Assignment: Debates

Learning Goals

The purpose of this assignment is for you to take a position and debate an issue involving a scientific controversy.

The assignment's learning goals:

• Research and develop a position, even if it is not one you might personally hold, on a scientific controversy;
• Offer an oral presentation on the position you take;
• Answer questions regarding the content of your presentation.

Please refer to the Wiki Article assignment.

Please note. The grade on the debate is divided into an individual grade (10% of your final grade), and a group grade (5% of your final grade). Students will assess one another's performance. The assessment form is here.


The policy arena at the local, state and national levels has its own character which must be addressed by professionals, but which is often lost on academics and in classroom training. In lobbying to the public, government officials, or even officials within the same industry, you will need to integrate academic, journalistic, and professional sources in analyzing the political agendas of science and technology and in constructing a persuasive argument.

In order to participate in public debates concerning science, technology, and your professional and personal interests, you must learn to argue your case in a clear and incisive manner. As a group, you will debate the merits of a position about the scientific controversy you have chosen for the final report.

Debate Structure

Debates will be based on your current research. The positions of the group members will reflect individual answers to a central question that will be debated. For example, the central question might be: "Should Creationism and Evolution Both Be Taught in Public Schools?" Assuming a group of four, two group members would answer 'Yes' to the question, two group members would answer 'No' to the question. Once you have decided your position on the question, I would like you to make your argument from a perspective, or context, which interests you. For example, you may argue 'No' in response to the question above on scientific grounds — arguing that creationism is not a scientific theory or explanation, rather a belief system. Or, you may answer 'Yes' to the above question on philosophical and religious grounds — arguing that both creation and evolution are belief systems that ought to compete on equal footing for the hearts and minds of students.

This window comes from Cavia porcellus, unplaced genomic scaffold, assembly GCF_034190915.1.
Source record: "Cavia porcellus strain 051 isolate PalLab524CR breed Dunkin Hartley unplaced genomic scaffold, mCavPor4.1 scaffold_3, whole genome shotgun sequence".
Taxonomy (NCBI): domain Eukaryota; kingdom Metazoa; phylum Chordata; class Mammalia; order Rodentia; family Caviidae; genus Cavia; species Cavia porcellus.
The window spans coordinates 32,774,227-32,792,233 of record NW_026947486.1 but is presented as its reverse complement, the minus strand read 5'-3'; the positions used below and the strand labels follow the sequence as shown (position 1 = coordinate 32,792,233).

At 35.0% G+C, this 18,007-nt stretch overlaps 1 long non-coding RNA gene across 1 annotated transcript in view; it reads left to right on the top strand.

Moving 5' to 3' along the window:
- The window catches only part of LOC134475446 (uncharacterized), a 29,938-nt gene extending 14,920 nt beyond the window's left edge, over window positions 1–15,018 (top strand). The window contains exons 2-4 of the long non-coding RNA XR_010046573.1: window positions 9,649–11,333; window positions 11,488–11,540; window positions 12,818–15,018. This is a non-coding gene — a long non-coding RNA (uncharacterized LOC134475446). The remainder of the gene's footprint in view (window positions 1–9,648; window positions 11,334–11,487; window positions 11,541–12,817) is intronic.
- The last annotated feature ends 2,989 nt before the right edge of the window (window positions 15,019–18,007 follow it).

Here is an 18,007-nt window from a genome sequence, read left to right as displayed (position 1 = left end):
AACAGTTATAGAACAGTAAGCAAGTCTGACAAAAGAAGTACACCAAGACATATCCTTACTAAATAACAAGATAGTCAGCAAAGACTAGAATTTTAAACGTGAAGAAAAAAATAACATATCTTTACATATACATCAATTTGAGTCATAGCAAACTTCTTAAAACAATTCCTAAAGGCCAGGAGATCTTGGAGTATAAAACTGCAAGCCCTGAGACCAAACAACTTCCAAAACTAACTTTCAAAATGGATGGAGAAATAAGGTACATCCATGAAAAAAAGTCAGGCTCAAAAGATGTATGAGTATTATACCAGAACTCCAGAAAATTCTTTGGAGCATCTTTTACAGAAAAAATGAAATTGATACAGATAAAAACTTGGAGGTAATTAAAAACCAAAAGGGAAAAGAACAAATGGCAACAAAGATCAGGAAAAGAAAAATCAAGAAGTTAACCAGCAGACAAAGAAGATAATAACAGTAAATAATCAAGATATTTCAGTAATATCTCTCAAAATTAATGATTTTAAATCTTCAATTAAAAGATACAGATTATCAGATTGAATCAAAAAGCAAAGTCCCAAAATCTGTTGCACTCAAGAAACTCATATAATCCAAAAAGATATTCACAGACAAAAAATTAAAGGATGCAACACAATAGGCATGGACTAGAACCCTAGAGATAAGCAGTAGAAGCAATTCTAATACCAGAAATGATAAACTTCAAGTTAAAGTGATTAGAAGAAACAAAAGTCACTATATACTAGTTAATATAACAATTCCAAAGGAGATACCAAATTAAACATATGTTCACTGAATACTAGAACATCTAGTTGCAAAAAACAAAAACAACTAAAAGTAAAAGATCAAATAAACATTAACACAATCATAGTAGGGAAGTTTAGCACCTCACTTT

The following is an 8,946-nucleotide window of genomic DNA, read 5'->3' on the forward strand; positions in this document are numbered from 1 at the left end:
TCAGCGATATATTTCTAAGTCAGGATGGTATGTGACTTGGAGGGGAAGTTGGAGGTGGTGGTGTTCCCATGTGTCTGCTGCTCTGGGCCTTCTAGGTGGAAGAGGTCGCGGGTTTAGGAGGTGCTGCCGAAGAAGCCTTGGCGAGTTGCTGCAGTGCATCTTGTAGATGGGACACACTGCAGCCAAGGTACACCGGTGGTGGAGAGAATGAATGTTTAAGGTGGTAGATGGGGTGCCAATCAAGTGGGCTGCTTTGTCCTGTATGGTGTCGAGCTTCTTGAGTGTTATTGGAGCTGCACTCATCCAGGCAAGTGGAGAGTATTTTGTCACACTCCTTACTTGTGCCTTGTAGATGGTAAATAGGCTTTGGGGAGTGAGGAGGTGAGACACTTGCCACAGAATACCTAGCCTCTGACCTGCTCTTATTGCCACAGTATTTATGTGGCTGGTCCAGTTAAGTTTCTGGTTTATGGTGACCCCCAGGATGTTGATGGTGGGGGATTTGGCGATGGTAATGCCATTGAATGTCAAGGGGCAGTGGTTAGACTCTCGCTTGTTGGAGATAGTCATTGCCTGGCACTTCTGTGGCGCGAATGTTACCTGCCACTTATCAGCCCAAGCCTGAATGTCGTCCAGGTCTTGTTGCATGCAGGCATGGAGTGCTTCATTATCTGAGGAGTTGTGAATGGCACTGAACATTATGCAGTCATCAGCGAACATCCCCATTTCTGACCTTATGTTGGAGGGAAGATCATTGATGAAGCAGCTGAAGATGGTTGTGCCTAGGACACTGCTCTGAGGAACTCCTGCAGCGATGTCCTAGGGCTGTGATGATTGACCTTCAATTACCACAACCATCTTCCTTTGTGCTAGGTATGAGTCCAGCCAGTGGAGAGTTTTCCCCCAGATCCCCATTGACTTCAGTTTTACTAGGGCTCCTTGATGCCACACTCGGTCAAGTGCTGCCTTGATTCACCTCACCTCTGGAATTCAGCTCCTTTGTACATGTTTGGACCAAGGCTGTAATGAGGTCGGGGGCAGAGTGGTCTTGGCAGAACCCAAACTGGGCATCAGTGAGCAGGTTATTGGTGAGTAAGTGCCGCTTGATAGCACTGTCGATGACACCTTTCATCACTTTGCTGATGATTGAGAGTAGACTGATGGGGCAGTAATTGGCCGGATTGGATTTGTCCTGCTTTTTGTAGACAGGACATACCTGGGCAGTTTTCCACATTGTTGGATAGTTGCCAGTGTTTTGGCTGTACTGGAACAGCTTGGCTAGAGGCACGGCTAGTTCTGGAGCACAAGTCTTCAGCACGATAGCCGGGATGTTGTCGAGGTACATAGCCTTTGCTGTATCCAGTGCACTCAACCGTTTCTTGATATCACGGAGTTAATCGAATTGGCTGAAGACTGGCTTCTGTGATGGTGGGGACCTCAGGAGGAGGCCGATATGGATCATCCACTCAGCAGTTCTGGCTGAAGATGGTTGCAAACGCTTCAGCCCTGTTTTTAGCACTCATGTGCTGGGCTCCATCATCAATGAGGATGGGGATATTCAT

Assuming a group of 4 (debates can be modified to accommodate groups of 3 or 5), 2 group members will take the affirmative side of the question, 2 group members the negative side of the question. Both sides should work collaboratively to lend the debate coherence. The form of the debate is as follows:

    First, the affirmative side will present their position for 10 minutes;

    Second, the negative side will present their rebuttal for 5 minutes;

    Third, the negative side will present their position for 10 minutes;

    Fourth, the affirmative side will present their rebuttal for 5 minutes;

    Fifth, the audience will ask questions for 5 minutes;

    Total Time: 35 minutes

• Groups will determine the order of appearance of presenters.

Each presenter will provide at least one visual aid to support their presentation. Aids can vary from handouts, to PowerPoint, to snippets of YouTube clips, to slides,to web sites. I strongly suggest that the group work together to coordinate their visual aids for a smooth presentation. For example, if two group members want to use PowerPoint, then they should integrate their presentation so that flash drives do not need to be swapped out in mid-presentation. If you have any questions, please let me know.

• You will be not only graded by me, but by your classmates as well. Your classmates are your primary audience. Please make sure that the central question you are debating is clearly and concisely stated.

Due as scheduled in November and December. Please refer to the course calendar.

Science Writing